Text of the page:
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The Viapiano Lab

Dr Viapiano and colleagues published a paper that reports a “first in class” reagent able to inhibit signaling and reduce glioblastoma progression, in Clinical Cancer Research – a top journal of the American Association for Cancer Research. Nandhu MS, Behera P, Bhaskaran V, Longo SL, Barrera-Arenas LM, Sengupta S, Rodriguez-Gil DJ, Chiocca EA, Viapiano MS. Development of a Function-Blocking Antibody Against Fibulin-3 as a Targeted Reagent for Glioblastoma. Clin Cancer Res. 2018 Feb 15;24(4):821-833.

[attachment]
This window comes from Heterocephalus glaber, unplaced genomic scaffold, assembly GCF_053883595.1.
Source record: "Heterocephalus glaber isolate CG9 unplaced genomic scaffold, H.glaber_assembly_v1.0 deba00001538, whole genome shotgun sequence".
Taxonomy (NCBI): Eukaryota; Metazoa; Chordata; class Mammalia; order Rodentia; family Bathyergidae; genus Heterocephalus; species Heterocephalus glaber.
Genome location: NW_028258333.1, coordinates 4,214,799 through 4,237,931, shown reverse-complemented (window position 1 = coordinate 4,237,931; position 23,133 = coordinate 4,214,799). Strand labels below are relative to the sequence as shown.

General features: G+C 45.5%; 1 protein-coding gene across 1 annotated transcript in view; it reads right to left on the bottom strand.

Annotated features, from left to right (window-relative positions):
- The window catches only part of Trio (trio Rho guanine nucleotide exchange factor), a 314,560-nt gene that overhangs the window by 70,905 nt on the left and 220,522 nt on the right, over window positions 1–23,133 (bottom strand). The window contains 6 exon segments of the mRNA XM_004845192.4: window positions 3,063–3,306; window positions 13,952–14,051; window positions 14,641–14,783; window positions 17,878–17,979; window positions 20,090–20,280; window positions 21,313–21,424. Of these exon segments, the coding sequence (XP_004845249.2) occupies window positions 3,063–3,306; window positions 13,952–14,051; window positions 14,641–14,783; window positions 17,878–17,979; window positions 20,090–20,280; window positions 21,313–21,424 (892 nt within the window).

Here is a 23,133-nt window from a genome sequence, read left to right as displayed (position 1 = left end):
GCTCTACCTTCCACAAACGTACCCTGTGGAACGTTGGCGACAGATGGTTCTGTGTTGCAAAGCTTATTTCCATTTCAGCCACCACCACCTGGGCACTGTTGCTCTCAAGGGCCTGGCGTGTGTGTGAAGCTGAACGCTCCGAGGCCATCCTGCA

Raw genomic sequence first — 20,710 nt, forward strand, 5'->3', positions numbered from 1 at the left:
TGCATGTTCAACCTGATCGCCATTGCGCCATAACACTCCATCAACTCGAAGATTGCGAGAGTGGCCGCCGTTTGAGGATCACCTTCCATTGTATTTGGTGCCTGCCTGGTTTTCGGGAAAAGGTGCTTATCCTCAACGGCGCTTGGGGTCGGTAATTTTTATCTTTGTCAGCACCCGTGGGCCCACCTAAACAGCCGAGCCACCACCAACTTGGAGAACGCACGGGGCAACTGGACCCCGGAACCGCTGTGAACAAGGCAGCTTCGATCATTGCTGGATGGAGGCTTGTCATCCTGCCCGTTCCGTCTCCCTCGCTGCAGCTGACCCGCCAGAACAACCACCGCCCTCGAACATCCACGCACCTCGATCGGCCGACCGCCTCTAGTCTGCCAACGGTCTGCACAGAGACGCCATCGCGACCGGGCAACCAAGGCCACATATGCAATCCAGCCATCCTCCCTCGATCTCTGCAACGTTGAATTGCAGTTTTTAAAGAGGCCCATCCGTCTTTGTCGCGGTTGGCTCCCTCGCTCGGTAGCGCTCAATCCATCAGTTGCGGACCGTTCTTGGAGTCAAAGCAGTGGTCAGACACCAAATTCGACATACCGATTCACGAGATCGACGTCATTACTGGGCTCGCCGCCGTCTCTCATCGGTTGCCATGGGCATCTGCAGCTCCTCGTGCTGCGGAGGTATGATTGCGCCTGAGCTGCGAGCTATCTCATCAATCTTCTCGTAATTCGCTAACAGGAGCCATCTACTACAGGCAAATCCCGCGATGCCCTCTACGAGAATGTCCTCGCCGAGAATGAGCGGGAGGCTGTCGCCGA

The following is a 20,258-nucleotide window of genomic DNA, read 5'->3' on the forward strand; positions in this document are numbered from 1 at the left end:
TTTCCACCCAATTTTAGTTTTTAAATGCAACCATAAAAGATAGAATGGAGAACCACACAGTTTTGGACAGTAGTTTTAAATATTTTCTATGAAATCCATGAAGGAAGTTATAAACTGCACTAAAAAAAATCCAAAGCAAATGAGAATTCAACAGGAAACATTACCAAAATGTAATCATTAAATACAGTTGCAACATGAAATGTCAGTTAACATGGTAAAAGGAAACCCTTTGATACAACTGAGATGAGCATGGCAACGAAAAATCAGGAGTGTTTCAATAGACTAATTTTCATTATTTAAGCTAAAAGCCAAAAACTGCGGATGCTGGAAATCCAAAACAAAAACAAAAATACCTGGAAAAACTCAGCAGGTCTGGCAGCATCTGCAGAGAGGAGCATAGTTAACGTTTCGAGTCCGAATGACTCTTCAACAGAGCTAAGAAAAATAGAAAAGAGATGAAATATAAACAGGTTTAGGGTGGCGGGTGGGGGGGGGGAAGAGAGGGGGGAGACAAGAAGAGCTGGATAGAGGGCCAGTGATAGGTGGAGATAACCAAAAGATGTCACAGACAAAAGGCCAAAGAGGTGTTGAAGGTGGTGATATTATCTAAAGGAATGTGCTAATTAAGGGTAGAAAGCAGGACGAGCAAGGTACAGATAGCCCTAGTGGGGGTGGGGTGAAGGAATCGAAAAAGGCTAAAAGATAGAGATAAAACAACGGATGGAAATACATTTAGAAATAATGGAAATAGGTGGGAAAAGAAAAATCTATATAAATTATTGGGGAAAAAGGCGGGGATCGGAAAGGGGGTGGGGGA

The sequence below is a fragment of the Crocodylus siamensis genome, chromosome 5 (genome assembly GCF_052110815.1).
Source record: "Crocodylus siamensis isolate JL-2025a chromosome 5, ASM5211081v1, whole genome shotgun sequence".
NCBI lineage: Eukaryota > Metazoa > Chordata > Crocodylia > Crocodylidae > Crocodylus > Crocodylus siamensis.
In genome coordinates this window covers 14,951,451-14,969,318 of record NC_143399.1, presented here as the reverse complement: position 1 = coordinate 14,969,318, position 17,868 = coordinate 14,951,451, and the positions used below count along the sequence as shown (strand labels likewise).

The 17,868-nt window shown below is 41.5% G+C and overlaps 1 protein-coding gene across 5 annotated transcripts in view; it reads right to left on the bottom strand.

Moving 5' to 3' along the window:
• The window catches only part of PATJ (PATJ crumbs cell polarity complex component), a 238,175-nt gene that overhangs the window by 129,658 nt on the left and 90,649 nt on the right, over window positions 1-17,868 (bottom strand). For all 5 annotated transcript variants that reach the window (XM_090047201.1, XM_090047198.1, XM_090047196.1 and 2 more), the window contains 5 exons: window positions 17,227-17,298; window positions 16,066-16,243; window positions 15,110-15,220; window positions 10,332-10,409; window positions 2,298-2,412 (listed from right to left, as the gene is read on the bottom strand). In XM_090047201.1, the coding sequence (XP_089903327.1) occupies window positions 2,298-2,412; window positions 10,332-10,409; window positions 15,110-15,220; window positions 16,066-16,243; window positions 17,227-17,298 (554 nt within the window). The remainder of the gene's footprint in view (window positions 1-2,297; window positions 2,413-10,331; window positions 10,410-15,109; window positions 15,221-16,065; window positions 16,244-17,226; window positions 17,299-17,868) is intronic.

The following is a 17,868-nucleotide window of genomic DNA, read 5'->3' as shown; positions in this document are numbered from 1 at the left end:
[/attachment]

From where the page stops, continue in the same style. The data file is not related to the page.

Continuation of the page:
Glioblastomas (GBM) are the most common malignant tumors of the CNS.  They contain a mixture of cells and are highly invasive making them difficult to treat. Currently there is no cure and treatment is aimed at slowing the progression of the tumor.  The extracellular matrix (ECM) within these malignant gliomas has unique composition and structure resulting from proteins produced by the tumor.  Different types of GBM may contain a similar ECM composition, thus making the ECM a potential target for treatment.  Fibulin-3 is an ECM glycoprotein that is essentially absent in adult brain, but highly expressed in GBM.  The molecular heterogeneity and invasive ability of GBM cells are two major obstacles for successful therapy of these malignant brain cancers. Targeting the tumor ECM may help overcome these obstacles because ECM molecules secreted by tumor cells are necessary for invasion and relatively conserved across the tumor parenchyma. New strategies against the ECM must first identify functional domains in ECM targets and develop reagents to block those domains and disrupt signaling initiated and regulated by ECM molecules. Nandhu and colleagues developed a function-blocking antibody against a GBM-enriched ECM protein (fibulin-3) that is a "first in class" reagent able to inhibit protumoral signaling and reduce GBM progression. Anti-ECM reagents may exploit a niche that is currently underexplored, leading towards more efficient combination treatments for GBM and potentially other solid tumors.